After a contentious hour-long debate last night, the Undergraduate Council passed legislation that puts forward a series of measures to address the gender imbalance on the Council.
The legislation comes in light of this fall’s elections—after which only 12 of the 51 UC members were female—but Council members expressed reservations about the methods that the Council chose to use.
The UC will be required to reach out to Peer Advising Fellows and publicize elections more heavily over women’s group e-mail lists in an effort to increase the number of female candidates. According to Student Relations Committee Chair Ashley M. Fabrizio ’11, the UC is often overlooked as a viable option for those interested in getting involved at Harvard.
But some UC members objected to the tactics the legislation took to create a gender-neutral campaigning process. In discussions with female members and other women leaders across campus over the last month, Council leaders have found that women are often less likely to engage in door-to-door campaigning, seen as the key to winning Yard elections, or are less well received when they do campaign in their Yards.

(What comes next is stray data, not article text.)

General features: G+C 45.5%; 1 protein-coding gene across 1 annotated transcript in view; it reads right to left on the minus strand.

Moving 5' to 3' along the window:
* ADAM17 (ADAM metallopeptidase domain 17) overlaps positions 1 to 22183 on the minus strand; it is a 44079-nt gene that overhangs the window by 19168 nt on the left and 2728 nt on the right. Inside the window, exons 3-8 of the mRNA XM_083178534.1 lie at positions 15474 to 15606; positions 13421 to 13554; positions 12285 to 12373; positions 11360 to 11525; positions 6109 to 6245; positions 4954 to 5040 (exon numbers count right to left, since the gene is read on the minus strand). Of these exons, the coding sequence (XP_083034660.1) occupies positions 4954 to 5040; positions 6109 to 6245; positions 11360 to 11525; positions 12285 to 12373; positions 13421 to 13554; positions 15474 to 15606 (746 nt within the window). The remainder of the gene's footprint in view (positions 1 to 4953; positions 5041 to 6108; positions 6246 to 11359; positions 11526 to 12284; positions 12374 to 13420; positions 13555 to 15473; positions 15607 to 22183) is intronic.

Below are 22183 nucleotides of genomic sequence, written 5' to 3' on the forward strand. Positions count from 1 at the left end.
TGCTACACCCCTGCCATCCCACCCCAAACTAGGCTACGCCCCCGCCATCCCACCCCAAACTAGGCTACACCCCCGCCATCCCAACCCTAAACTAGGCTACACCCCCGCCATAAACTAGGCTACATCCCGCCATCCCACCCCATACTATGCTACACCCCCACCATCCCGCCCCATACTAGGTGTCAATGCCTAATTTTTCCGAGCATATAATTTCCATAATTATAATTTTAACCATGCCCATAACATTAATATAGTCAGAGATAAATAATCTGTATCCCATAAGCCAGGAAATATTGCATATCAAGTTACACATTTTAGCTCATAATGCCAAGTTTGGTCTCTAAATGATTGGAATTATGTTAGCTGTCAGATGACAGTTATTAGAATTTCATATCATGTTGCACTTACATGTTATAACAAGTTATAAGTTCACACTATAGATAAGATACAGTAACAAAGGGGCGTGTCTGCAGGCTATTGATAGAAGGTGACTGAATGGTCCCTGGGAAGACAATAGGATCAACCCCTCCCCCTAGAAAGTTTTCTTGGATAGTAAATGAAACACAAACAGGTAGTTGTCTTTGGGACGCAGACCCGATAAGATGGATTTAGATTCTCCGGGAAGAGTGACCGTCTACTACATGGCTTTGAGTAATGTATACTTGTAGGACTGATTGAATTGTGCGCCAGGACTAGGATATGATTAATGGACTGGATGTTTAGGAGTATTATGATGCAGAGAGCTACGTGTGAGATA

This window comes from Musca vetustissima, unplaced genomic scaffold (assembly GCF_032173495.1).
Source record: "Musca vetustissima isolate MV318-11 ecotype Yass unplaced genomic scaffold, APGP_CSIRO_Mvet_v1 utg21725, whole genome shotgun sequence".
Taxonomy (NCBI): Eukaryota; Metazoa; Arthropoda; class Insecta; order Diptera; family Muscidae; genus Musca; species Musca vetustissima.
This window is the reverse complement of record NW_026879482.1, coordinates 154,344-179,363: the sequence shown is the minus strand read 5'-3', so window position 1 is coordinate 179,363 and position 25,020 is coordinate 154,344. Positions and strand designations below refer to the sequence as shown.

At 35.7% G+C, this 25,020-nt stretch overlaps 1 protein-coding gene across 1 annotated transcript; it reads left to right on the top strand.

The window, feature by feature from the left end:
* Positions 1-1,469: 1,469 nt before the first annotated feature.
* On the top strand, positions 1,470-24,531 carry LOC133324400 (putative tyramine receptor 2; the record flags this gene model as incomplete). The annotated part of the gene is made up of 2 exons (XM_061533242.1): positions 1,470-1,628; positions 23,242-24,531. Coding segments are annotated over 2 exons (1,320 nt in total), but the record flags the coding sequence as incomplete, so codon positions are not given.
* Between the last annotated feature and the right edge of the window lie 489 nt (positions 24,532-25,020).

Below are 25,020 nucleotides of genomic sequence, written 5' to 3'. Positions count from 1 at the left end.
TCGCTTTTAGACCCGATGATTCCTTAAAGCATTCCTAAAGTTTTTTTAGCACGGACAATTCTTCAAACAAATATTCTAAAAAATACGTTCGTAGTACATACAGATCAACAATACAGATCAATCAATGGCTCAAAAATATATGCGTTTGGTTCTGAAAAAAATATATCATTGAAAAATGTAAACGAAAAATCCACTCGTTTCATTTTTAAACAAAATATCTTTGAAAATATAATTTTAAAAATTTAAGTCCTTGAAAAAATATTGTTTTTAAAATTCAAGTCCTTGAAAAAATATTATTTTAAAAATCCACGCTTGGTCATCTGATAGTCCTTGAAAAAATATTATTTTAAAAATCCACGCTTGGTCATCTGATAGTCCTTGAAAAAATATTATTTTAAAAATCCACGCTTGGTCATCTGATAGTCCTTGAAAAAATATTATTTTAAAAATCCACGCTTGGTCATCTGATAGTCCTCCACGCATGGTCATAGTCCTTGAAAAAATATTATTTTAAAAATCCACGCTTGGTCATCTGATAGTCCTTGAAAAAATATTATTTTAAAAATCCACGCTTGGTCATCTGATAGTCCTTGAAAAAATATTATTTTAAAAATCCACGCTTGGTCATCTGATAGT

“Because the election period is so short, you basically have to be a really aggressive go-getter, and to have the nerve to go door-to-door and sell yourself,” UC Secretary and current Vice-Presidential candidate Bonnie Cao ’12 said in an interview last month.
The legislation requires the UC to host a “meet the candidates” night and send out short biographies and platforms of each candidate over district e-mail lists to give each candidate more visibility.
But some representatives opposed the legislation’s emphasis on campaigning, arguing that there is not enough evidence that this is the true cause of any imbalance.
“I think it’s super offensive to say that women are too timid to run,” said Adams House representative Ellen V. Lehman ’11. “It’s very subjective.”
But the UC ultimately passed the legislation, citing the importance of taking some steps to address the long-standing issue.
“This has been a perennial problem. We talked about this my freshman year,” said UC Student Life Chair and current presidential candidate Senan Ebrahim ’12. “We’re not trying to achieve some ideal gender ratio. We just want to give every candidate who runs a level playing field.”
—Staff writer Stephanie B. Garlock can be reached at email@example.com.